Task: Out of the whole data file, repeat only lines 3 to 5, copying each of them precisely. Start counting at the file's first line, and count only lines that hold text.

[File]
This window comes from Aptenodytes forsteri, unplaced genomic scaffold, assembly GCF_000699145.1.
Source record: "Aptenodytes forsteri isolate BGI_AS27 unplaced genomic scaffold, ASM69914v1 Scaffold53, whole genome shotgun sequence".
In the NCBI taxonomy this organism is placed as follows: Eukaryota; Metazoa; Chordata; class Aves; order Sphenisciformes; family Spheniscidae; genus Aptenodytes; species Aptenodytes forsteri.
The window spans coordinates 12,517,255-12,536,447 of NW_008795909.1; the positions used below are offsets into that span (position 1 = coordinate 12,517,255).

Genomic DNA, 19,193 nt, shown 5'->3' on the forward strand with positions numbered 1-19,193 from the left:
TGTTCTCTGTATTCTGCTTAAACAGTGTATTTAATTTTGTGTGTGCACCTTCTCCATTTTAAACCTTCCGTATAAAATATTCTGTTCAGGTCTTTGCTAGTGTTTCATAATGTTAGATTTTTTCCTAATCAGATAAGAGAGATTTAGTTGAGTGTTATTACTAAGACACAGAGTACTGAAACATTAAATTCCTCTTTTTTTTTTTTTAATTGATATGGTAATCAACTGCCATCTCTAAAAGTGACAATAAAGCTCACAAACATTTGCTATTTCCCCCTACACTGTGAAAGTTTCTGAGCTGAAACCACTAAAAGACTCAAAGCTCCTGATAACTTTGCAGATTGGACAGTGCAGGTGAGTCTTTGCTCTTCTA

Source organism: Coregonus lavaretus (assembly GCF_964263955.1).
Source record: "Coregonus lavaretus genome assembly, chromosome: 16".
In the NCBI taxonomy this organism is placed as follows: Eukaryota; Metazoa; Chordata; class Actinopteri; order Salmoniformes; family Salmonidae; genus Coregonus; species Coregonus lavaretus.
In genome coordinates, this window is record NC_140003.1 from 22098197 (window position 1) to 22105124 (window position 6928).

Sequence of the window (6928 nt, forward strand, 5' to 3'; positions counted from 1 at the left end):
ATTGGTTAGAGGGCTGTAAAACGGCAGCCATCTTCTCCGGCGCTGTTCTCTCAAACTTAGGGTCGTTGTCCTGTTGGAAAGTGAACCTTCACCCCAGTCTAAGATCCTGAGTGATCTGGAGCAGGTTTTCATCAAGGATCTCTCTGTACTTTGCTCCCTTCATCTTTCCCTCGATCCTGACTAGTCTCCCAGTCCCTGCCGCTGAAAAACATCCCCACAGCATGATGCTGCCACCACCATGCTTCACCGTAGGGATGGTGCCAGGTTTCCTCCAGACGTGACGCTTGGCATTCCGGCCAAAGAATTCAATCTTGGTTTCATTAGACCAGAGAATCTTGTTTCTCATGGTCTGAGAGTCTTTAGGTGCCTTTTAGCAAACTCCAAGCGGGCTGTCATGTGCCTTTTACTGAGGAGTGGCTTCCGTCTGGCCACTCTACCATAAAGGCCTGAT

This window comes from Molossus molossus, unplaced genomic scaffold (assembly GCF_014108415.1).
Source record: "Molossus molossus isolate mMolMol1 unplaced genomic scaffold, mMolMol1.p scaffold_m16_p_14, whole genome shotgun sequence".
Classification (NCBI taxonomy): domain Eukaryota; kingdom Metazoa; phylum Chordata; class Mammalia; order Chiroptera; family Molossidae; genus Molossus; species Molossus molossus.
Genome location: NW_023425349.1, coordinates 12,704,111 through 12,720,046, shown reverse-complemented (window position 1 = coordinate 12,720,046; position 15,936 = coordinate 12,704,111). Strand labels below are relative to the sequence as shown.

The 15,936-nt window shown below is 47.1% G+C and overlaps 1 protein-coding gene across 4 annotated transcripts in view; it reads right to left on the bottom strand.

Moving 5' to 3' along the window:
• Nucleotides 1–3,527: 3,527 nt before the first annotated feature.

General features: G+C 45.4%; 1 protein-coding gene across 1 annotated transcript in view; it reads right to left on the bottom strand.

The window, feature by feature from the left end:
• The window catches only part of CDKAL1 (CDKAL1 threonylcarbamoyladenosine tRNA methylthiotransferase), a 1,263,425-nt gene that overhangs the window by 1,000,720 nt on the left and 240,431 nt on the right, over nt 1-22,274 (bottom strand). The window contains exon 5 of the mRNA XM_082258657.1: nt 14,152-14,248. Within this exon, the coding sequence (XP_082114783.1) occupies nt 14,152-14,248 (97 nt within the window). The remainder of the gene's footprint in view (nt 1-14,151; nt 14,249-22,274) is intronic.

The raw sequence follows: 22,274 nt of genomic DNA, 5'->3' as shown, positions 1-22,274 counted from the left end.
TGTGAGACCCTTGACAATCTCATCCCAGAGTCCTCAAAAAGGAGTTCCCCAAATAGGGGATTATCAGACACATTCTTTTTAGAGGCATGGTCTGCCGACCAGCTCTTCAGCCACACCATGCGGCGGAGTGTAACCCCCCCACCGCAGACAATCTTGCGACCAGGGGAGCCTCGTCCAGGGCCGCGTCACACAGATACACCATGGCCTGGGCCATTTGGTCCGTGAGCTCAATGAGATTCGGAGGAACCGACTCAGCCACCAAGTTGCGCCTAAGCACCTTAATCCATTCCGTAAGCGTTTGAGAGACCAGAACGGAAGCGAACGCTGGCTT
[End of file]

In the NCBI taxonomy this organism is placed as follows: Eukaryota; Metazoa; Chordata; class Aves; order Sphenisciformes; family Spheniscidae; genus Aptenodytes; species Aptenodytes forsteri.
The window spans coordinates 12,517,255-12,536,447 of NW_008795909.1; the positions used below are offsets into that span (position 1 = coordinate 12,517,255).

Genomic DNA, 19,193 nt, shown 5'->3' on the forward strand with positions numbered 1-19,193 from the left: